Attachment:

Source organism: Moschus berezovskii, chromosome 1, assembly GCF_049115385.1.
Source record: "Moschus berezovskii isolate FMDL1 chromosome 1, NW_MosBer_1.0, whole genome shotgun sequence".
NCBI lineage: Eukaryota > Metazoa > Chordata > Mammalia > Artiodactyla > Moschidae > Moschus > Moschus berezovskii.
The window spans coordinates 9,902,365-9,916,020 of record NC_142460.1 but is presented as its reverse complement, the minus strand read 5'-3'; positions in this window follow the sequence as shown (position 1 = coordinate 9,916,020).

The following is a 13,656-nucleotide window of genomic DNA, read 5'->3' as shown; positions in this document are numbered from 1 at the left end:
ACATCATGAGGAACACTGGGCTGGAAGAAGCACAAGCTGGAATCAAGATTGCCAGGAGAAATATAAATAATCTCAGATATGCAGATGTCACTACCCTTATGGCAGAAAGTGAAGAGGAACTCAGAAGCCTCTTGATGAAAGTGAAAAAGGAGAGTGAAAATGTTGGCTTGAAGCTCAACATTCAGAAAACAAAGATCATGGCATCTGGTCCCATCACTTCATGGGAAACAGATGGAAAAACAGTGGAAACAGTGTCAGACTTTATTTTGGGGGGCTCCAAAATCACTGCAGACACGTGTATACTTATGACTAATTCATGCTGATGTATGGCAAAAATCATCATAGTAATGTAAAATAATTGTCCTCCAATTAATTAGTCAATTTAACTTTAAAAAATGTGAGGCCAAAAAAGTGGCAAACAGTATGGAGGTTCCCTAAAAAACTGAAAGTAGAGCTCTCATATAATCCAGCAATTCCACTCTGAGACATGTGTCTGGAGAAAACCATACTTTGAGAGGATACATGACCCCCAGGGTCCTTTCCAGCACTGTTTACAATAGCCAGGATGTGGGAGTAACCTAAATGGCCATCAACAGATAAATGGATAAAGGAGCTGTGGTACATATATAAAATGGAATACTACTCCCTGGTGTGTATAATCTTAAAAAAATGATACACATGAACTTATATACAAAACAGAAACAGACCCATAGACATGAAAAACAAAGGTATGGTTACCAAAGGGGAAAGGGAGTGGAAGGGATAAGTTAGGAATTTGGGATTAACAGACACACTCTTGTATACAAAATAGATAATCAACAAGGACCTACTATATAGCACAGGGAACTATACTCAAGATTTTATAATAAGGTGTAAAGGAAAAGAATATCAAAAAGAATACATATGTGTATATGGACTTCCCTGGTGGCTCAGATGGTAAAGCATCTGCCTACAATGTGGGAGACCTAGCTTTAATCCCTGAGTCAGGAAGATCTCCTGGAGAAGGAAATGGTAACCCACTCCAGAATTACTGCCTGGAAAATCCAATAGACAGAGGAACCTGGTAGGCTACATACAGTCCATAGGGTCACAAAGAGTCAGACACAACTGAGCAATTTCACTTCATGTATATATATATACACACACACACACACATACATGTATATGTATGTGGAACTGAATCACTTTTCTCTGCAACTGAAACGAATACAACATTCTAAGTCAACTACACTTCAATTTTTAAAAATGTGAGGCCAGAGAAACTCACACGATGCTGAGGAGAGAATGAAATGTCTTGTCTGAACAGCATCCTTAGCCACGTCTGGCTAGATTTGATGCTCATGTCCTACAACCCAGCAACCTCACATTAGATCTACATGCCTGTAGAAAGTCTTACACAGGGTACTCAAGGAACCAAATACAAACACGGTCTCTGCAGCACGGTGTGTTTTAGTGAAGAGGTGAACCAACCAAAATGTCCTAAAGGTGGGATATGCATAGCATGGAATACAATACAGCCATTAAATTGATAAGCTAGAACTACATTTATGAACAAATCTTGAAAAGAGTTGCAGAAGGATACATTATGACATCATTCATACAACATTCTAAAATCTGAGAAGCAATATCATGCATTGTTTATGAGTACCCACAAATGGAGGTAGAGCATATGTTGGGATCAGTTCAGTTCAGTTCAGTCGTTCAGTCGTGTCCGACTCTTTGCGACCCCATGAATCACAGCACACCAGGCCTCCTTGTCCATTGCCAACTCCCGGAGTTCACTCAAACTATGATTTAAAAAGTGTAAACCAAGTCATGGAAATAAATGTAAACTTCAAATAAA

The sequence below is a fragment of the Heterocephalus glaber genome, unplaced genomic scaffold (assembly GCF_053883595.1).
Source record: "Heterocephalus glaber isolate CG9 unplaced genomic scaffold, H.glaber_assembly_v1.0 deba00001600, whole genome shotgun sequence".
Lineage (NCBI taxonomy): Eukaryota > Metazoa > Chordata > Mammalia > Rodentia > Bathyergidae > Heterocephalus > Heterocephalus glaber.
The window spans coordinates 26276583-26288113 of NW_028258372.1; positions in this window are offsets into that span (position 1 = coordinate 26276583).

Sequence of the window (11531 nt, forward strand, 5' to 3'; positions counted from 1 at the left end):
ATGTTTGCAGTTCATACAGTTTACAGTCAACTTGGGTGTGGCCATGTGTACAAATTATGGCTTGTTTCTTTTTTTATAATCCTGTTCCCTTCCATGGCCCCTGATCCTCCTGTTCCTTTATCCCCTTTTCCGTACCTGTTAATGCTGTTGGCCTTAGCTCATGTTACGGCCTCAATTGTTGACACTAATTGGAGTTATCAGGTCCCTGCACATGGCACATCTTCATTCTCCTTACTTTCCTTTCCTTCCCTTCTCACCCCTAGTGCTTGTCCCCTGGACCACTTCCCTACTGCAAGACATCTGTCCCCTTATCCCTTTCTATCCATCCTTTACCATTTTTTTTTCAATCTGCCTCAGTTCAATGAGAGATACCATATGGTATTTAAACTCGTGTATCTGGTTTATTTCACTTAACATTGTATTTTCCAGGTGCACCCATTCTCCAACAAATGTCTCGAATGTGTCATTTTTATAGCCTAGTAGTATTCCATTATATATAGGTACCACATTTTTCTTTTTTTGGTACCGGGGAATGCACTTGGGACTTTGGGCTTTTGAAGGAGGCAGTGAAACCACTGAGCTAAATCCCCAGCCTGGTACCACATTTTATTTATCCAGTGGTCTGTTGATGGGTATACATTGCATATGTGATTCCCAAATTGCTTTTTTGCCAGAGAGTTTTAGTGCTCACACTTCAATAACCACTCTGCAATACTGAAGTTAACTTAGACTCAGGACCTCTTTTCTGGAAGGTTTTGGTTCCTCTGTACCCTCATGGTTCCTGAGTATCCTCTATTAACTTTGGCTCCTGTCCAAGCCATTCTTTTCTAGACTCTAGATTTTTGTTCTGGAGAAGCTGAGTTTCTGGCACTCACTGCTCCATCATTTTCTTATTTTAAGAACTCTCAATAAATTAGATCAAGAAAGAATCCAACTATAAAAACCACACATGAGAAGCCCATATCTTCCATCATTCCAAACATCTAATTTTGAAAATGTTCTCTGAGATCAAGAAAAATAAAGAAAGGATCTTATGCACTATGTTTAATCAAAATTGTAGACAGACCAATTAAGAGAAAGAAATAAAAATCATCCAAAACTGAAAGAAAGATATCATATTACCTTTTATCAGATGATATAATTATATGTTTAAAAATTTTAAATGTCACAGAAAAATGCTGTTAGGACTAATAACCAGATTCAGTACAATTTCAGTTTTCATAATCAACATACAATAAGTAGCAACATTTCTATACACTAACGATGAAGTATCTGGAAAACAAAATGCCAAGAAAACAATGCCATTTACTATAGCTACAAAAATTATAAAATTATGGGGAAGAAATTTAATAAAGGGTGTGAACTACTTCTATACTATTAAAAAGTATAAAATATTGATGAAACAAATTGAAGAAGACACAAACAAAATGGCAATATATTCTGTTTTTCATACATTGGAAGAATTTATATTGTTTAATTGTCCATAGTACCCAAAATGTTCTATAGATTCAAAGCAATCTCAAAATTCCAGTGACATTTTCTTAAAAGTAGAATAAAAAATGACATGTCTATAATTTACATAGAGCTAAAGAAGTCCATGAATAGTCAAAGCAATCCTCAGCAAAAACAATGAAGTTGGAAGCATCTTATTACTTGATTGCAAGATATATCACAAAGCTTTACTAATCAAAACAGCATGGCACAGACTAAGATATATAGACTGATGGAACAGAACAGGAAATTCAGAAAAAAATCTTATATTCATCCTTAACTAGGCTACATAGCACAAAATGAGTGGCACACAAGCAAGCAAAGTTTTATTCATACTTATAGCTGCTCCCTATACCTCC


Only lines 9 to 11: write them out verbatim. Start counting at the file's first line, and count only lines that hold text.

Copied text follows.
Lineage (NCBI taxonomy): Eukaryota > Metazoa > Chordata > Mammalia > Rodentia > Bathyergidae > Heterocephalus > Heterocephalus glaber.
The window spans coordinates 26276583-26288113 of NW_028258372.1; positions in this window are offsets into that span (position 1 = coordinate 26276583).

Sequence of the window (11531 nt, forward strand, 5' to 3'; positions counted from 1 at the left end):